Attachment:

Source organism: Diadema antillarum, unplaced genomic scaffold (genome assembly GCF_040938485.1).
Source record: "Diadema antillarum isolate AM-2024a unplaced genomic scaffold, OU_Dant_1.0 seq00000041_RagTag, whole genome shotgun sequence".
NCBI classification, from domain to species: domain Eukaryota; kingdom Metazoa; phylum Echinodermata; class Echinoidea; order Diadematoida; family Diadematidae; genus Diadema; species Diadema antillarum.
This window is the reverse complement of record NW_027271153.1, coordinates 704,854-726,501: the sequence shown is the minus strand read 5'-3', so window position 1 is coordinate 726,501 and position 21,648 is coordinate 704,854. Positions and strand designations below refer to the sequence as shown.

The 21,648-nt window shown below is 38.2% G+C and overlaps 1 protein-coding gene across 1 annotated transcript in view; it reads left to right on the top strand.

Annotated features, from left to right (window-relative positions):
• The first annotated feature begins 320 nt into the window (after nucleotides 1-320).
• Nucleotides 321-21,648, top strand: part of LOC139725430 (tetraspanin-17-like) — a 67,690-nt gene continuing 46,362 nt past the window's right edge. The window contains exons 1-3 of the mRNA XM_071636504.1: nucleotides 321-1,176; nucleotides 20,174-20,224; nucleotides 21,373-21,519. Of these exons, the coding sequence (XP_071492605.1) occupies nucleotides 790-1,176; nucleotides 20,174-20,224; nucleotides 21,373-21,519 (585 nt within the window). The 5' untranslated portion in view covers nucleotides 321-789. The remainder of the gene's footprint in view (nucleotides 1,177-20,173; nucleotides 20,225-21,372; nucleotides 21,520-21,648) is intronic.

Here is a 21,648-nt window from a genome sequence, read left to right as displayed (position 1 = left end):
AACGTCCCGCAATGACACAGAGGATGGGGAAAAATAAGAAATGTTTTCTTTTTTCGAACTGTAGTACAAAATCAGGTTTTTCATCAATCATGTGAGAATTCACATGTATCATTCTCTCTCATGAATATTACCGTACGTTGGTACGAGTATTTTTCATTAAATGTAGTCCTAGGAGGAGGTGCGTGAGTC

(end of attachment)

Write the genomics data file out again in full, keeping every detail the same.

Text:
Source organism: Diadema antillarum, unplaced genomic scaffold (genome assembly GCF_040938485.1).
Source record: "Diadema antillarum isolate AM-2024a unplaced genomic scaffold, OU_Dant_1.0 seq00000041_RagTag, whole genome shotgun sequence".
NCBI classification, from domain to species: domain Eukaryota; kingdom Metazoa; phylum Echinodermata; class Echinoidea; order Diadematoida; family Diadematidae; genus Diadema; species Diadema antillarum.
This window is the reverse complement of record NW_027271153.1, coordinates 704,854-726,501: the sequence shown is the minus strand read 5'-3', so window position 1 is coordinate 726,501 and position 21,648 is coordinate 704,854. Positions and strand designations below refer to the sequence as shown.

The 21,648-nt window shown below is 38.2% G+C and overlaps 1 protein-coding gene across 1 annotated transcript in view; it reads left to right on the top strand.

Annotated features, from left to right (window-relative positions):
• The first annotated feature begins 320 nt into the window (after nucleotides 1-320).
• Nucleotides 321-21,648, top strand: part of LOC139725430 (tetraspanin-17-like) — a 67,690-nt gene continuing 46,362 nt past the window's right edge. The window contains exons 1-3 of the mRNA XM_071636504.1: nucleotides 321-1,176; nucleotides 20,174-20,224; nucleotides 21,373-21,519. Of these exons, the coding sequence (XP_071492605.1) occupies nucleotides 790-1,176; nucleotides 20,174-20,224; nucleotides 21,373-21,519 (585 nt within the window). The 5' untranslated portion in view covers nucleotides 321-789. The remainder of the gene's footprint in view (nucleotides 1,177-20,173; nucleotides 20,225-21,372; nucleotides 21,520-21,648) is intronic.

Here is a 21,648-nt window from a genome sequence, read left to right as displayed (position 1 = left end):
AACGTCCCGCAATGACACAGAGGATGGGGAAAAATAAGAAATGTTTTCTTTTTTCGAACTGTAGTACAAAATCAGGTTTTTCATCAATCATGTGAGAATTCACATGTATCATTCTCTCTCATGAATATTACCGTACGTTGGTACGAGTATTTTTCATTAAATGTAGTCCTAGGAGGAGGTGCGTGAGTC